The PMO’s Journey (and Its Future)
Christine Aykac / 03 June 2014
You may have noticed recent discussions about the Project Management Office (PMO). Should we keep it, change it or demolish it? In this fast-changing business environment, it’s difficult to stay alive, if you’re still holding on to a decision you made five years ago!
We all know that establishing a PMO can help you regain control of a failing project. A PMO should enable the organization to implement processes and methods that help the organization, not only meet their technical goals, but also accomplish the processes around the implemented technology. We also agreed that the PMO should be neutral in the management role that it plays—operating as a center of excellence and as the custodian of the methodology chosen for the project managers.
When they were established, many PMOs chose only one methodology for solving their organization’s problems. They were simply following the standard structure. However, over time, not just project managers, but project sponsors and program managers started asking for different methodologies to manage their projects with.
How can you let each project team choose a different methodology, such as Waterfall, Agile, PRINCE2, Kanban, Scrum, and still be able to help them succeed? It’s easier than you think! First, let’s agree that the PMO is not a policing organization. It‘s not the PMO’s role to monitor and control a project’s budget, or resources or scope! This is the project manager’s and sponsor’s role (along with other related departments).
In addition, all these methodologies have one common goal… to make the project a success. There are certain tasks that need to be included in every project, such as reporting format. This is the governance part of the PMO; identifying high-level objectives and requirements. The second part of the PMO function should be support; providing guidance on which methodology to choose for a project, or even for a work package. This also includes training around the chosen methodologies.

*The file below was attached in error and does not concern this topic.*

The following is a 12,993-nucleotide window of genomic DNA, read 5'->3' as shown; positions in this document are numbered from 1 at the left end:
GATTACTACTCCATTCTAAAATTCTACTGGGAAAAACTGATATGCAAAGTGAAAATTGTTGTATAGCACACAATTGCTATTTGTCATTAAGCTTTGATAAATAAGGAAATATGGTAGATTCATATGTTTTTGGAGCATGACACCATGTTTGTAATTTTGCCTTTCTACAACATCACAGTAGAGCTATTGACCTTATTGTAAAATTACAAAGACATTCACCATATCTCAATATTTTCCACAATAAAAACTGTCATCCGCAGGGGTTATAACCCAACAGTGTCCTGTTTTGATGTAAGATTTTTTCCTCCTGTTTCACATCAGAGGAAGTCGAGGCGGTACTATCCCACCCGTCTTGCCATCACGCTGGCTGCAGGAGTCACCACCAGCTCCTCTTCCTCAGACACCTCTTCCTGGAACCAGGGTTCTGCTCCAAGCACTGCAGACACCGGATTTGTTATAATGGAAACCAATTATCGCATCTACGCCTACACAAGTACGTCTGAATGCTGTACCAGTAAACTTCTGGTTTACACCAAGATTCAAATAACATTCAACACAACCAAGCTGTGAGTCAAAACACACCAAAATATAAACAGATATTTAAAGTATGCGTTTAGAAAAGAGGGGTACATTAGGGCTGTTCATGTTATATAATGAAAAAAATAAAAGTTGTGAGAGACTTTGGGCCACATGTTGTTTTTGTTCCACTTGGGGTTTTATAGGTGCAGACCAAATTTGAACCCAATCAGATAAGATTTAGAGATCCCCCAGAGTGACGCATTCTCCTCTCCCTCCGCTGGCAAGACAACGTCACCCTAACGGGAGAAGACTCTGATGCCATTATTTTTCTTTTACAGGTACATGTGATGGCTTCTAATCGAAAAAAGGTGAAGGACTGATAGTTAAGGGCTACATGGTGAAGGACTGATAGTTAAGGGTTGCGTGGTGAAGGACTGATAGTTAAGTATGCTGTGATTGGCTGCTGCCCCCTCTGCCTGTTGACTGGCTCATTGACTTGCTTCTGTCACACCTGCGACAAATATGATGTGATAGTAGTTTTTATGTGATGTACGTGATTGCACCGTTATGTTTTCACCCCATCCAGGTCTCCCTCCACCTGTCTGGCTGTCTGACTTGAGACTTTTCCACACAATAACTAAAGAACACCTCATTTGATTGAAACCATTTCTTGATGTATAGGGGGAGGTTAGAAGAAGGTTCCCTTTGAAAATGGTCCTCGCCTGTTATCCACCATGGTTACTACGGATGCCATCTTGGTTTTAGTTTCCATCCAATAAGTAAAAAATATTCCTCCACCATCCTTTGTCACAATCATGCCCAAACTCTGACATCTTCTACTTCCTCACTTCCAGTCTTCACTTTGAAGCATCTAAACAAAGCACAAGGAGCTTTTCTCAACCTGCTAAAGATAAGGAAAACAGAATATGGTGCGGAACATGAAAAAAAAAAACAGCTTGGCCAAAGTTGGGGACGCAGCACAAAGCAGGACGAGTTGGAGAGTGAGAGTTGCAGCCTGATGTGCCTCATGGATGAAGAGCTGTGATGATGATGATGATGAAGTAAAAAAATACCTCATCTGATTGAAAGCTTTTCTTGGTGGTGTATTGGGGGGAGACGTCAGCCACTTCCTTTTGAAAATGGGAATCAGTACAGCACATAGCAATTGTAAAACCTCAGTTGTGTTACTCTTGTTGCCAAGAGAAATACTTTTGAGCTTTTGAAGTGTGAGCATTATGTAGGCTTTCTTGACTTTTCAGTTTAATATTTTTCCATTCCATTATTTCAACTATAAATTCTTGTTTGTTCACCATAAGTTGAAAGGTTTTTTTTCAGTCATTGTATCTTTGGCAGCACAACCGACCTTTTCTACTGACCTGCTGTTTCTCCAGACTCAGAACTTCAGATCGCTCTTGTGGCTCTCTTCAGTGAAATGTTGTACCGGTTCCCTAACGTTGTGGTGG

In short, the most commonly used methodologies include:
- PRINCE2 (PRoject IN a Controlled Environment) is a structured, process-based approach for project management. This method is the de-facto standard for project management in the UK and is practiced worldwide.
- Waterfall is a sequential design process, in which progress is seen as flowing steadily downwards (like a waterfall) through the phases of Initiation, Planning, Analysis, Design, Develop, Testing, Production/Implementation, and Maintenance. PMI’s PMBOK is well suited to waterfall types of projects.
- Scrum is a simple, yet incredibly powerful set of principles and practices that helps teams deliver products in short cycles; enabling fast feedback, continual improvement, and rapid adaptation to change.
- Agile project management is an iterative and incremental method of managing the design and build activities for projects in a highly flexible and interactive manner.
- Kanban is a method for managing knowledge work with an emphasis on just-in-time delivery and reduced work-in-progress tasks. In this approach, the process, from definition of a task to its delivery to the customer, is displayed for participants to see; and developers pull work from a queue.
As you can see, each methodology has different strengths. To survive and thrive, a PMO’s best approach would be to provide knowledge, guidance and mentoring to project teams; helping them choose and apply the right methodology to fit the requirements of the project.
More information on the Project and Program Management courses is available in the ITpreneurs Course Catalog.
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